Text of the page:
Mealtimes with my picky eater can be so stressful. Does feeding therapy really work?
The short answer is YES! The longer answer is still yes, but it takes time, patience and a consistent approach. Trying new foods is a process and for many children it is fraught with anxiety, uncomfortable sensations, mixed expectations and feelings of a lack of control. At Pediatric Therapeutics, we combine several methods and techniques to assist our clients with gaining confidence, oralmotor skill and tolerance for new foods. Each child is different and so is their treatment plan.
Depending upon the comprehensive history taken and specific needs discovered, we can begin to formulate an approach where the child feels safe FIRST and then we can begin the process of setting the expectation, specific treatment goals and ways to follow through at home. Parent involvement is critical and paramount to success outside of the treatment room. How a child “works” in therapy and bonds with their therapist is different than what typically happens at home. The first and obviously most important bond around food occurs with parents and their children. It is an emotional experience for parents and when mealtimes become less pleasurable and more stressful, the emotions run even higher. Our children sense the importance of this so consist use of language, consistent expectations and consistent follow through are critical to the success of any feeding therapy session, whether inpatient or outpatient, daily, weekly or just periodically.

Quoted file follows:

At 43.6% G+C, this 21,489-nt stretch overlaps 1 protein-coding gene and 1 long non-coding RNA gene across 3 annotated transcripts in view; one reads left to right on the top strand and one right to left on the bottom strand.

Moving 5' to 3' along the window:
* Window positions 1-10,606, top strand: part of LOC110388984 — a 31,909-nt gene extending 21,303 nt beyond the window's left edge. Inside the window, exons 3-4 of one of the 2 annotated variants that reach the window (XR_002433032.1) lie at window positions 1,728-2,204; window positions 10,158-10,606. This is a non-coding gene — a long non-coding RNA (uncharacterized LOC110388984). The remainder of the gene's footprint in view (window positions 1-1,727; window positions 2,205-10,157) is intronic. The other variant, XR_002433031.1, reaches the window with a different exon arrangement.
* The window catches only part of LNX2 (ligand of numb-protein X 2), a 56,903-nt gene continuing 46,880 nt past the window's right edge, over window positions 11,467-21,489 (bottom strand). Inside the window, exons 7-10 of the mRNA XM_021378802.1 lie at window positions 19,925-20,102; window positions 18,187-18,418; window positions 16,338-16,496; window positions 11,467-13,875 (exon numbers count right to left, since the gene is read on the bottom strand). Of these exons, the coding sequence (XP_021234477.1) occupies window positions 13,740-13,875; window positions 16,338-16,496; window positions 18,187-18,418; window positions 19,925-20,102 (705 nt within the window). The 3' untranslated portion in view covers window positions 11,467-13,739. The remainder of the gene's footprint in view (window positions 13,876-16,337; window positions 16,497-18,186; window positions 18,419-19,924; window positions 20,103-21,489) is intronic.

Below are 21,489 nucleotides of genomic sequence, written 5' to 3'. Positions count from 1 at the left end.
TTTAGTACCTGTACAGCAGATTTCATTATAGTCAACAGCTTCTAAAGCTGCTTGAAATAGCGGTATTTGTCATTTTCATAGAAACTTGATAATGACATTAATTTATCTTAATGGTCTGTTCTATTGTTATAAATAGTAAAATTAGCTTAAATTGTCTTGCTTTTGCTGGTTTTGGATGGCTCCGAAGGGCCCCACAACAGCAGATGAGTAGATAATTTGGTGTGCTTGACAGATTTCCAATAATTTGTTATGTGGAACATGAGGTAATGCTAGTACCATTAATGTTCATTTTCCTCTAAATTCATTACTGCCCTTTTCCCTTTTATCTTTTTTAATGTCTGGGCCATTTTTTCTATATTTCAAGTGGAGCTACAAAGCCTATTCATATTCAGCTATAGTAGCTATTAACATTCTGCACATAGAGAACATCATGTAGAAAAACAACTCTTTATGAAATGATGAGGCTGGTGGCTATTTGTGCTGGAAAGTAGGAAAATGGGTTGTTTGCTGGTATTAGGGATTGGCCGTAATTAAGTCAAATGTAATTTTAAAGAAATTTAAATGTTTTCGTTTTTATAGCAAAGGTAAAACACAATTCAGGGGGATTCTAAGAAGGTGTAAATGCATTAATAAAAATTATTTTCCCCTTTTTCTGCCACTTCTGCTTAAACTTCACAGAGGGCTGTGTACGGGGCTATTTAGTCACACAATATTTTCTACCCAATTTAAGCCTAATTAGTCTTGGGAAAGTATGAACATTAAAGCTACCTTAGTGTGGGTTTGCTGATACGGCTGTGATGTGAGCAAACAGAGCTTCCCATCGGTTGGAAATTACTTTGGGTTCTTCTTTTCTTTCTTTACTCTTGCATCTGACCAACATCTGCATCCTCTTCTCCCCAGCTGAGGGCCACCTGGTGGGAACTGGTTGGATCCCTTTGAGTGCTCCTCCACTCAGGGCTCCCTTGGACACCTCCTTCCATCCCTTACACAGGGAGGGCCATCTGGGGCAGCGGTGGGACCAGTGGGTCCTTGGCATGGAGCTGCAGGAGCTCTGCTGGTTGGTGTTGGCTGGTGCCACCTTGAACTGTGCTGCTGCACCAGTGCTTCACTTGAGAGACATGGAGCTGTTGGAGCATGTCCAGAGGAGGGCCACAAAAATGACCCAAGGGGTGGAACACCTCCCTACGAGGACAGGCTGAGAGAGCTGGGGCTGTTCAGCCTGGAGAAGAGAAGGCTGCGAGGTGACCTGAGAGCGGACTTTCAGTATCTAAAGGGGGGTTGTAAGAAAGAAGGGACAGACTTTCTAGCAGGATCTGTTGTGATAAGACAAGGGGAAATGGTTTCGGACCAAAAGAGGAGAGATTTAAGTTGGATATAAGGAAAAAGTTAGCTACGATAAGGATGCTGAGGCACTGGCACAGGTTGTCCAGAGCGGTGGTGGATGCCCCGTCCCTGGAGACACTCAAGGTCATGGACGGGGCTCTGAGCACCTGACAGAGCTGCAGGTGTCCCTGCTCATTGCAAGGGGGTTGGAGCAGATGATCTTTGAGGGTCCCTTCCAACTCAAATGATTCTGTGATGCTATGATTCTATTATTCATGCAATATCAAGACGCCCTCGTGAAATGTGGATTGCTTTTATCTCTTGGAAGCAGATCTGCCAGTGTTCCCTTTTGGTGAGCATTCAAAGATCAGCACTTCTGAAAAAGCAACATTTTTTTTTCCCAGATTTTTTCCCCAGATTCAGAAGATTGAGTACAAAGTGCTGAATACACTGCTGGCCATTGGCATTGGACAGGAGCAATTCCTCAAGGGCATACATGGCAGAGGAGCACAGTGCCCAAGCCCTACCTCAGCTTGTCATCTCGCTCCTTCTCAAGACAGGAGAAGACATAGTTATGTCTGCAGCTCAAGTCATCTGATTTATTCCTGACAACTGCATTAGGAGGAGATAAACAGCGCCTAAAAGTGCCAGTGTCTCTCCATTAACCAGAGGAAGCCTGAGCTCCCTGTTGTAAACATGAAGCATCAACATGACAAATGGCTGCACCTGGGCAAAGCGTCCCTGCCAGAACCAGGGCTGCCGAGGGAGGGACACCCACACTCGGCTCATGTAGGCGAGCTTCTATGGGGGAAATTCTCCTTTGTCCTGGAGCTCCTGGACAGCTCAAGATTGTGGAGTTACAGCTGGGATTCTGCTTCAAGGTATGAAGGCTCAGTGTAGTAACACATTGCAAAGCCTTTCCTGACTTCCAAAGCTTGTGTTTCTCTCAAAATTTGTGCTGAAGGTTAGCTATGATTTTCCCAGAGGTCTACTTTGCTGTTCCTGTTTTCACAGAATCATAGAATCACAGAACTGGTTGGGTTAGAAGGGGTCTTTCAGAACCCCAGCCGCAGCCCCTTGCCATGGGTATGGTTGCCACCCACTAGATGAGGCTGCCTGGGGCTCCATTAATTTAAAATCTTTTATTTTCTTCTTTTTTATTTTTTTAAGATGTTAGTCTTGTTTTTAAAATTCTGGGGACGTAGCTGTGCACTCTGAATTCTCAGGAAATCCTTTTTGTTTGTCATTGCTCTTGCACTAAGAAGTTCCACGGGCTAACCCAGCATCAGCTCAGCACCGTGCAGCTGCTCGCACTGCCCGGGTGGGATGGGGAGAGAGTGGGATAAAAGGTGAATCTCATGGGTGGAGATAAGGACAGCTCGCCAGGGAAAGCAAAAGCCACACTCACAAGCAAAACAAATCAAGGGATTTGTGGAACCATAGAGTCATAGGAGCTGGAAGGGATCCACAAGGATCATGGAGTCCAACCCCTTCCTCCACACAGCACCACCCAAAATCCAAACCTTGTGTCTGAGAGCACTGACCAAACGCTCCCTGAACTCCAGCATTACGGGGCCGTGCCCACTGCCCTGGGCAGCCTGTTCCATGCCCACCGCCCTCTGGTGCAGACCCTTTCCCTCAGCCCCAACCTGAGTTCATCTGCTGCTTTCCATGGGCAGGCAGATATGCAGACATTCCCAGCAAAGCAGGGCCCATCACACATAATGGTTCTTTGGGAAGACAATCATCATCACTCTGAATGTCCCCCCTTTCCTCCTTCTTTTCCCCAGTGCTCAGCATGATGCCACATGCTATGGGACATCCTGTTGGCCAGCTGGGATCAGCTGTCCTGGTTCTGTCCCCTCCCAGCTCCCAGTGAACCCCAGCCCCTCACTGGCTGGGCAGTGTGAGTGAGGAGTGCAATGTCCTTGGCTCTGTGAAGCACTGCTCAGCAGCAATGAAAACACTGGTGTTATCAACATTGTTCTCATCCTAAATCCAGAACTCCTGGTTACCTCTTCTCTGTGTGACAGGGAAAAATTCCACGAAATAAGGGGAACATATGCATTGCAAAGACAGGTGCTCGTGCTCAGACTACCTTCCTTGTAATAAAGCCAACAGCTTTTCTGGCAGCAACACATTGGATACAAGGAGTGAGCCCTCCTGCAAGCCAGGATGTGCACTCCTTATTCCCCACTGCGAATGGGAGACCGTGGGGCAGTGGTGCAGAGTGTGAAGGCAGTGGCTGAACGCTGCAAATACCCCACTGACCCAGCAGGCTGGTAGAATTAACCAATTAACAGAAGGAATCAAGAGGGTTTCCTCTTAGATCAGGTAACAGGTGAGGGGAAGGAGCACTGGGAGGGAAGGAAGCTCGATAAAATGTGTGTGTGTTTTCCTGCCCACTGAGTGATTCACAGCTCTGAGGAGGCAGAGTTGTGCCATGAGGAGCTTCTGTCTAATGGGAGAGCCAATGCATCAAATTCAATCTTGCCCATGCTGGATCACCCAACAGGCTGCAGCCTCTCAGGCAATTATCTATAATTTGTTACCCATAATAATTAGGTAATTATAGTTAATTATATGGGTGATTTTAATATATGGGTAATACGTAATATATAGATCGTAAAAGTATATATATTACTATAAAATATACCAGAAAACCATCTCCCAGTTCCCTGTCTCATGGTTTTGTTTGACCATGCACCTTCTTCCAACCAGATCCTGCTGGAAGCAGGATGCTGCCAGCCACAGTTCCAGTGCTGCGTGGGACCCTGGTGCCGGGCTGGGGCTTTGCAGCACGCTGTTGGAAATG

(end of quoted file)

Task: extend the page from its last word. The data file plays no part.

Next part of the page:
As with any intervention, progress isn’t always linear. The trajectory changes. Sometimes we need other professional guidance in addition to feeding therapy. There is no magic bullet but there is plenty of hope, plenty of tools to achieve the goals we set, and plenty of literature that supports the positive outcomes of feeding therapy. Would you guess that six months ago, Nicolina, an adorable 5 year old, was an extremely selective eater? With persistence and hard work, Nicolina is expanding the foods she tolerates, the foods she enjoys and the foods she will attempt. Trying something new can be empowering!!
–Anne Toolajian, MA, CCC-SLP